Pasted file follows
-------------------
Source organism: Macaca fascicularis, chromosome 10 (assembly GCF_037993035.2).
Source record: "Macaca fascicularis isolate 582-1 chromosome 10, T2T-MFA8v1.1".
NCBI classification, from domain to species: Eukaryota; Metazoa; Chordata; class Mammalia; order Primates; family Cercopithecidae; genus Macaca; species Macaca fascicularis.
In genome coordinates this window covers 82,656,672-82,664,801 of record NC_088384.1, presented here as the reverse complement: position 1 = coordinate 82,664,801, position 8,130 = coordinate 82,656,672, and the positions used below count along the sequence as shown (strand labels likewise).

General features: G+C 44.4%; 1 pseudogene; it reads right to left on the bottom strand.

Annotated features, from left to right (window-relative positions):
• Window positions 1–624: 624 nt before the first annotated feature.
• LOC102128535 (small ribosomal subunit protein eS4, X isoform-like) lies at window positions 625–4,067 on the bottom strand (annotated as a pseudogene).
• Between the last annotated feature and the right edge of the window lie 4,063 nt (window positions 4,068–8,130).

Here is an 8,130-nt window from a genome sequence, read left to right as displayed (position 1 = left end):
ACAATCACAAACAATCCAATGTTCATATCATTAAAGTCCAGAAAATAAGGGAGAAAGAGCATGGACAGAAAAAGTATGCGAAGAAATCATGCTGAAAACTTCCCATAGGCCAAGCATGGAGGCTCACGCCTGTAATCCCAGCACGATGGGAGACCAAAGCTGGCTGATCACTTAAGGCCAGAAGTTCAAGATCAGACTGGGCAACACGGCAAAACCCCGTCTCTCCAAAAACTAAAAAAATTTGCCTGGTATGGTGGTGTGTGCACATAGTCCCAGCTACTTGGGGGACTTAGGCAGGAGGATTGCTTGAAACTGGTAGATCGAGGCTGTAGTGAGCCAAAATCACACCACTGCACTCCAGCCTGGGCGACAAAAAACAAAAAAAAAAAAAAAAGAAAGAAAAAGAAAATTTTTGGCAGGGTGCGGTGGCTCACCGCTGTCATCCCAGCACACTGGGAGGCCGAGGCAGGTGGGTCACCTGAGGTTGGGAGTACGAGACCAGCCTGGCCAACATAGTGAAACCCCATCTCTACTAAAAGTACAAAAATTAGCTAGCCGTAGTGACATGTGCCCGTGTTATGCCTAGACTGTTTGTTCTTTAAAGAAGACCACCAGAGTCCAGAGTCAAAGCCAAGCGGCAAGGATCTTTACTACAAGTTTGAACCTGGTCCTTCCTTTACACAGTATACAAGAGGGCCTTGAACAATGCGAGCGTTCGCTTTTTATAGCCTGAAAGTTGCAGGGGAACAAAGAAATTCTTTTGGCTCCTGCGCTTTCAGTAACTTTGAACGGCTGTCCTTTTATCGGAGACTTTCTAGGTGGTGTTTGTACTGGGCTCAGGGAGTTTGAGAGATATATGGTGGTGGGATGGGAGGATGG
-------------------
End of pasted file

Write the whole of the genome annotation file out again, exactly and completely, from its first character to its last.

Source organism: Macaca fascicularis, chromosome 10 (assembly GCF_037993035.2).
Source record: "Macaca fascicularis isolate 582-1 chromosome 10, T2T-MFA8v1.1".
NCBI classification, from domain to species: Eukaryota; Metazoa; Chordata; class Mammalia; order Primates; family Cercopithecidae; genus Macaca; species Macaca fascicularis.
In genome coordinates this window covers 82,656,672-82,664,801 of record NC_088384.1, presented here as the reverse complement: position 1 = coordinate 82,664,801, position 8,130 = coordinate 82,656,672, and the positions used below count along the sequence as shown (strand labels likewise).

General features: G+C 44.4%; 1 pseudogene; it reads right to left on the bottom strand.

Annotated features, from left to right (window-relative positions):
• Window positions 1–624: 624 nt before the first annotated feature.
• LOC102128535 (small ribosomal subunit protein eS4, X isoform-like) lies at window positions 625–4,067 on the bottom strand (annotated as a pseudogene).
• Between the last annotated feature and the right edge of the window lie 4,063 nt (window positions 4,068–8,130).

Here is an 8,130-nt window from a genome sequence, read left to right as displayed (position 1 = left end):
ACAATCACAAACAATCCAATGTTCATATCATTAAAGTCCAGAAAATAAGGGAGAAAGAGCATGGACAGAAAAAGTATGCGAAGAAATCATGCTGAAAACTTCCCATAGGCCAAGCATGGAGGCTCACGCCTGTAATCCCAGCACGATGGGAGACCAAAGCTGGCTGATCACTTAAGGCCAGAAGTTCAAGATCAGACTGGGCAACACGGCAAAACCCCGTCTCTCCAAAAACTAAAAAAATTTGCCTGGTATGGTGGTGTGTGCACATAGTCCCAGCTACTTGGGGGACTTAGGCAGGAGGATTGCTTGAAACTGGTAGATCGAGGCTGTAGTGAGCCAAAATCACACCACTGCACTCCAGCCTGGGCGACAAAAAACAAAAAAAAAAAAAAAAGAAAGAAAAAGAAAATTTTTGGCAGGGTGCGGTGGCTCACCGCTGTCATCCCAGCACACTGGGAGGCCGAGGCAGGTGGGTCACCTGAGGTTGGGAGTACGAGACCAGCCTGGCCAACATAGTGAAACCCCATCTCTACTAAAAGTACAAAAATTAGCTAGCCGTAGTGACATGTGCCCGTGTTATGCCTAGACTGTTTGTTCTTTAAAGAAGACCACCAGAGTCCAGAGTCAAAGCCAAGCGGCAAGGATCTTTACTACAAGTTTGAACCTGGTCCTTCCTTTACACAGTATACAAGAGGGCCTTGAACAATGCGAGCGTTCGCTTTTTATAGCCTGAAAGTTGCAGGGGAACAAAGAAATTCTTTTGGCTCCTGCGCTTTCAGTAACTTTGAACGGCTGTCCTTTTATCGGAGACTTTCTAGGTGGTGTTTGTACTGGGCTCAGGGAGTTTGAGAGATATATGGTGGTGGGATGGGAGGATGG